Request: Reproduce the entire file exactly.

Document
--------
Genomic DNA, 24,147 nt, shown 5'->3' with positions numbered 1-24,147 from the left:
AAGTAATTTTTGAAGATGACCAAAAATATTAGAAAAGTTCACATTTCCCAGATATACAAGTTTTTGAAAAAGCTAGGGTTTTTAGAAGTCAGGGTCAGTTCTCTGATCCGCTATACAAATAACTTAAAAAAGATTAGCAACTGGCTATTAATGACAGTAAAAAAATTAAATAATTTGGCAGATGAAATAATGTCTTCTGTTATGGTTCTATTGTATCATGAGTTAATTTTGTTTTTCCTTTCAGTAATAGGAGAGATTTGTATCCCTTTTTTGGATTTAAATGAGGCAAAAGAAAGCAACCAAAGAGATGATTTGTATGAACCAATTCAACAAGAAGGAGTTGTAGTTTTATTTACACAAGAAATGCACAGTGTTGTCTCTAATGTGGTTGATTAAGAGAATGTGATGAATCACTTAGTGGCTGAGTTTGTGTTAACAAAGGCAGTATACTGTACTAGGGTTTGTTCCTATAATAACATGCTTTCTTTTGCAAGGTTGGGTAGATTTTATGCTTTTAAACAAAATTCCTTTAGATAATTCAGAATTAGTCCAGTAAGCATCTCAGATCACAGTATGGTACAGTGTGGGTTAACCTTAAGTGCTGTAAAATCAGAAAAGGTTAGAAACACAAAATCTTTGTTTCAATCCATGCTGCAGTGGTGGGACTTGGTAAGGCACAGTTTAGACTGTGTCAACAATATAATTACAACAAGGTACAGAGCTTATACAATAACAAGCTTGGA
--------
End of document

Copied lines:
Genomic DNA, 24,147 nt, shown 5'->3' with positions numbered 1-24,147 from the left:
AAGTAATTTTTGAAGATGACCAAAAATATTAGAAAAGTTCACATTTCCCAGATATACAAGTTTTTGAAAAAGCTAGGGTTTTTAGAAGTCAGGGTCAGTTCTCTGATCCGCTATACAAATAACTTAAAAAAGATTAGCAACTGGCTATTAATGACAGTAAAAAAATTAAATAATTTGGCAGATGAAATAATGTCTTCTGTTATGGTTCTATTGTATCATGAGTTAATTTTGTTTTTCCTTTCAGTAATAGGAGAGATTTGTATCCCTTTTTTGGATTTAAATGAGGCAAAAGAAAGCAACCAAAGAGATGATTTGTATGAACCAATTCAACAAGAAGGAGTTGTAGTTTTATTTACACAAGAAATGCACAGTGTTGTCTCTAATGTGGTTGATTAAGAGAATGTGATGAATCACTTAGTGGCTGAGTTTGTGTTAACAAAGGCAGTATACTGTACTAGGGTTTGTTCCTATAATAACATGCTTTCTTTTGCAAGGTTGGGTAGATTTTATGCTTTTAAACAAAATTCCTTTAGATAATTCAGAATTAGTCCAGTAAGCATCTCAGATCACAGTATGGTACAGTGTGGGTTAACCTTAAGTGCTGTAAAATCAGAAAAGGTTAGAAACACAAAATCTTTGTTTCAATCCATGCTGCAGTGGTGGGACTTGGTAAGGCACAGTTTAGACTGTGTCAACAATATAATTACAACAAGGTACAGAGCTTATACAATAACAAGCTTGGA